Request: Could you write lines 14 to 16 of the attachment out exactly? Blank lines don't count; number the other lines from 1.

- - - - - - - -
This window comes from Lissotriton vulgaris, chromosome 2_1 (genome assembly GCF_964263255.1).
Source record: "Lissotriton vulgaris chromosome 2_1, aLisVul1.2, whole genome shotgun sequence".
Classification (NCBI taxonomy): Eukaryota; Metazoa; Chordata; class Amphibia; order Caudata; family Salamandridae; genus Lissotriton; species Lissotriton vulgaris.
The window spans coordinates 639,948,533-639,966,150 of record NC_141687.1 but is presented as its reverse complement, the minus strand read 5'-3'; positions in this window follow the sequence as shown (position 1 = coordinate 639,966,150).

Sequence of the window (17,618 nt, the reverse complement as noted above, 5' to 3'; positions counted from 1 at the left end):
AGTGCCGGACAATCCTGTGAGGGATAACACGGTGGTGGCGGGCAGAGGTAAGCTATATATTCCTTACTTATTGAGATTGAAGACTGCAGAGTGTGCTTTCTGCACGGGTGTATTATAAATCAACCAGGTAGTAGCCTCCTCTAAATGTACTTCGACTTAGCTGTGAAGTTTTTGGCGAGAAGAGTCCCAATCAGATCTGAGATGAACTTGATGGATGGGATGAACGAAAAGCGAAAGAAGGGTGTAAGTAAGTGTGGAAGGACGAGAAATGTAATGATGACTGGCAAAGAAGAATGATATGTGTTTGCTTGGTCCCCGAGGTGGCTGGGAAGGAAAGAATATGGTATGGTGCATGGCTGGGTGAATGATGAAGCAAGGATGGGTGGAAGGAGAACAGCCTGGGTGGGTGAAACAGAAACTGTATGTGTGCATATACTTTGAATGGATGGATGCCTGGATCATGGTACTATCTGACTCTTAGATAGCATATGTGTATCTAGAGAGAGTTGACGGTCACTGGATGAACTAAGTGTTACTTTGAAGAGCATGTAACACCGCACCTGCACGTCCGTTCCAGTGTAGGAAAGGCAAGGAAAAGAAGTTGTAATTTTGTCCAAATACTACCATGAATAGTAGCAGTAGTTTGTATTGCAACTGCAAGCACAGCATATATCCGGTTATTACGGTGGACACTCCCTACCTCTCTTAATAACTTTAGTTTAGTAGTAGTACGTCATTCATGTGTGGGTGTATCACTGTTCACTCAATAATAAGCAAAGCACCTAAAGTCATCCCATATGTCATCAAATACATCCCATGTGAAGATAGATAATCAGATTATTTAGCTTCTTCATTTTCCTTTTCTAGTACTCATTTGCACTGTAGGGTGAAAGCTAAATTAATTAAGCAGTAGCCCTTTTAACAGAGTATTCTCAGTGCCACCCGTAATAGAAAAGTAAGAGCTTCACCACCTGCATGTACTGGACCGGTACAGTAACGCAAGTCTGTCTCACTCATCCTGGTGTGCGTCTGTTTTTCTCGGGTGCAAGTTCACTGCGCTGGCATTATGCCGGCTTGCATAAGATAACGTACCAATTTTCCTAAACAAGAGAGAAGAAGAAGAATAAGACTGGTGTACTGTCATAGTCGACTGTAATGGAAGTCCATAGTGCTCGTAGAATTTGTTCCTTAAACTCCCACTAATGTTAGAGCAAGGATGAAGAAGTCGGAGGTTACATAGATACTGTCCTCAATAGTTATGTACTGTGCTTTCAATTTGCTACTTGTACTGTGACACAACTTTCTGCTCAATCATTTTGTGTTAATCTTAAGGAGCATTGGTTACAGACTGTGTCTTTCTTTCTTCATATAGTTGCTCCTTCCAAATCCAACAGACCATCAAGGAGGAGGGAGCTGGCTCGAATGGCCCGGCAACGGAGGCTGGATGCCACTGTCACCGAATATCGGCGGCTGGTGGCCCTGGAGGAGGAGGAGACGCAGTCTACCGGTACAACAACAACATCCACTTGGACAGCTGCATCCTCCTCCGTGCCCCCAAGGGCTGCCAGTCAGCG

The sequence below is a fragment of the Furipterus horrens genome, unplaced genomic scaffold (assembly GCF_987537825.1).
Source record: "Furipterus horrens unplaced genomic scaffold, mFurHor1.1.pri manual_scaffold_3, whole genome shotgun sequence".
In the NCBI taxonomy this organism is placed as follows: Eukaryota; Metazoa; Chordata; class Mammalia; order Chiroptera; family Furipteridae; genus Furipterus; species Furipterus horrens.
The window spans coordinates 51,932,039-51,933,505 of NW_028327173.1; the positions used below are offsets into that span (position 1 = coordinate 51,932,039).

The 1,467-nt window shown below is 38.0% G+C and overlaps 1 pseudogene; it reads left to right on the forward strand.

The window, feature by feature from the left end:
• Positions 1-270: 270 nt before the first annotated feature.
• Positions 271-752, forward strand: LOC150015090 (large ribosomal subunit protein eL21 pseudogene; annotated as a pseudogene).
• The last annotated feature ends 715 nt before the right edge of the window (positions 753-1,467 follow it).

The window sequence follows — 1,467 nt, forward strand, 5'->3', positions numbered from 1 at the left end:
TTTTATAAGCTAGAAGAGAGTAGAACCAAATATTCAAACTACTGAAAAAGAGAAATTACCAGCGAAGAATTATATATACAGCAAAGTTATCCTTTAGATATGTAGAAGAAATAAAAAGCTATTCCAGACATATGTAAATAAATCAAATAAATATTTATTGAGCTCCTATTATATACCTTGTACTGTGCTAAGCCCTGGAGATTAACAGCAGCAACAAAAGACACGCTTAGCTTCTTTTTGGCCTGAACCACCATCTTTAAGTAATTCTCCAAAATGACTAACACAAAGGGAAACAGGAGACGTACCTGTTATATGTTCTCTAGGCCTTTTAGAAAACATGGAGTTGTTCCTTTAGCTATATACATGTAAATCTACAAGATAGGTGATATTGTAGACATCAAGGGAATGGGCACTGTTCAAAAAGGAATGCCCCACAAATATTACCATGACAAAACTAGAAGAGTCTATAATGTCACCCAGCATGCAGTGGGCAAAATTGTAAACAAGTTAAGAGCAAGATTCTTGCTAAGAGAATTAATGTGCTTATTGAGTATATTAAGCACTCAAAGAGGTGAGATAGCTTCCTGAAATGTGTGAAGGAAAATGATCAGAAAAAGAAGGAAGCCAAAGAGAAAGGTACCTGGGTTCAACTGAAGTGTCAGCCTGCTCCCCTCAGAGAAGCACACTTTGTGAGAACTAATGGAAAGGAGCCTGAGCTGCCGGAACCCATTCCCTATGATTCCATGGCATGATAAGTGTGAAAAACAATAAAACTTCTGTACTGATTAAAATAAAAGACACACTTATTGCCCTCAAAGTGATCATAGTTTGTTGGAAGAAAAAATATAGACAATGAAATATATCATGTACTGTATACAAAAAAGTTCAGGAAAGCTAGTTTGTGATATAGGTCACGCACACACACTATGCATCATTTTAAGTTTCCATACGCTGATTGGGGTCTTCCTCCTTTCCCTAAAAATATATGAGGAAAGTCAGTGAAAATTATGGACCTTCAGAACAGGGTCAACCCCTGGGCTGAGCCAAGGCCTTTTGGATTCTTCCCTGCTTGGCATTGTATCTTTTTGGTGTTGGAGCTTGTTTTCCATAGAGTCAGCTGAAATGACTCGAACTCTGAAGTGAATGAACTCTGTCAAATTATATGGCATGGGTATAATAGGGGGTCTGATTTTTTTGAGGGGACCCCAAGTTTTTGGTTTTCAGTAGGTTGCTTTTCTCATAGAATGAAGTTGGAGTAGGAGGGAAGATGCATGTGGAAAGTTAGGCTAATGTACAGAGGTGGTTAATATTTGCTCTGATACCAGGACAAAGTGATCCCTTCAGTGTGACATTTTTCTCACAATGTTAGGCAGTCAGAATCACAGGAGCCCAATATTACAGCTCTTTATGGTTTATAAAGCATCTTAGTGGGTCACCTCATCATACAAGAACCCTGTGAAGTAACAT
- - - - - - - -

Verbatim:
• Positions 271-752, forward strand: LOC150015090 (large ribosomal subunit protein eL21 pseudogene; annotated as a pseudogene).
• The last annotated feature ends 715 nt before the right edge of the window (positions 753-1,467 follow it).

The window sequence follows — 1,467 nt, forward strand, 5'->3', positions numbered from 1 at the left end: